Over the past year or so, we have discussed the Fair Labor Standards Act’s application to both paid interns and unpaid interns, as well as independent contractors. One area we have covered briefly in the past, but not explored in depth, is the issue of volunteers. If you have been reading along, you know by now that if an individual is an employee (as opposed to a properly classified unpaid intern or independent contractor, for example), he or she cannot waive the protections of the FLSA. In other words, unless the employee is subject to an exemption, an employer must pay the employee at least the minimum wage for all hours worked, plus an overtime premium for all hours worked over forty in a week. State laws, too, provide similar requirements. But what about volunteers? Many nonprofit organizations, public agencies, schools, churches, and other similar entities would cease to exist, or at least be severely crippled, if not for the contributions and involvement of volunteers. Can an individual volunteer their services? The answer might surprise you.
For-Profit Employers Cannot Accept Volunteers
In our next post, we’ll dig into the rules for nonprofits, but let’s focus first on for-profit employers. The short answer: don’t crank up your new volunteer program just yet. The Department of Labor (DOL) has clearly expressed that nonexempt employees cannot volunteer their services to for-profit, private sector employers. In one of the few places where the FLSA is absolutely clear, the DOL provides no exceptions to this rule. Even if the non-exempt employee offers to volunteer services to your company, you must gracefully decline.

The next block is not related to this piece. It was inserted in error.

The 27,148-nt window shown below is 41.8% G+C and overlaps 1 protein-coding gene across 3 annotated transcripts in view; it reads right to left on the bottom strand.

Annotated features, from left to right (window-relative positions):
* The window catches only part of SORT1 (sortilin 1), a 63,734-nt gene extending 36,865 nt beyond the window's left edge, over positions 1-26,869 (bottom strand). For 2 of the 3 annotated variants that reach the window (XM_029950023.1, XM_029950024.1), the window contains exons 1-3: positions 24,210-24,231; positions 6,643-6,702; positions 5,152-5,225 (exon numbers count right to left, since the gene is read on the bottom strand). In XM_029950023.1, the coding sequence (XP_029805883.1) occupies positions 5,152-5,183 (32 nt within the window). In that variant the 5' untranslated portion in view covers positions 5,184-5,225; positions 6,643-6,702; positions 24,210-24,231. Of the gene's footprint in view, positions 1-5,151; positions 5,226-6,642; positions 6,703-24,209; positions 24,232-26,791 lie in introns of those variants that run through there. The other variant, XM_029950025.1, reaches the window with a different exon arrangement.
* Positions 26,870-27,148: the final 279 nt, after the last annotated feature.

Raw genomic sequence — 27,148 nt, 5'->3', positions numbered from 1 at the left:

Volunteering at Outside Events
That does not mean that all charity must be sacrificed in pursuit of the almighty dollar. Many companies conduct community service events or volunteer days during the year. For-profit (and nonprofit) employers often sponsor events ranging from career days at schools to charity races to volunteer days at local aid organizations or shelters. Under the right circumstances, you do not need to compensate non-exempt employees for this volunteer work, even if you are a for-profit entity. Non-exempt employees can participate in your business’s charity events if:
- The volunteer or charity event is unrelated to the your usual business and participation does not bring direct economic benefit to you;
- The event takes place outside of regular working hours;
- Employees’ participation is truly voluntary, meaning that you neither treat volunteer participants more favorably nor treat non-participants less favorably;
- You do not employ and regularly pay workers to participate in that event.
No single factor is determinative here. Like so much in wage and hour law, the unique facts of your situation will determine the outcome. The two ends of the spectrum are easy: non-exempt employees cannot be forced to “volunteer” their services and (unfortunately) you may have to tell them that they cannot volunteer their services to your for-profit business. Between these two ends, though, you will find a range of gray areas, particularly for nonprofits, the subject of our next post.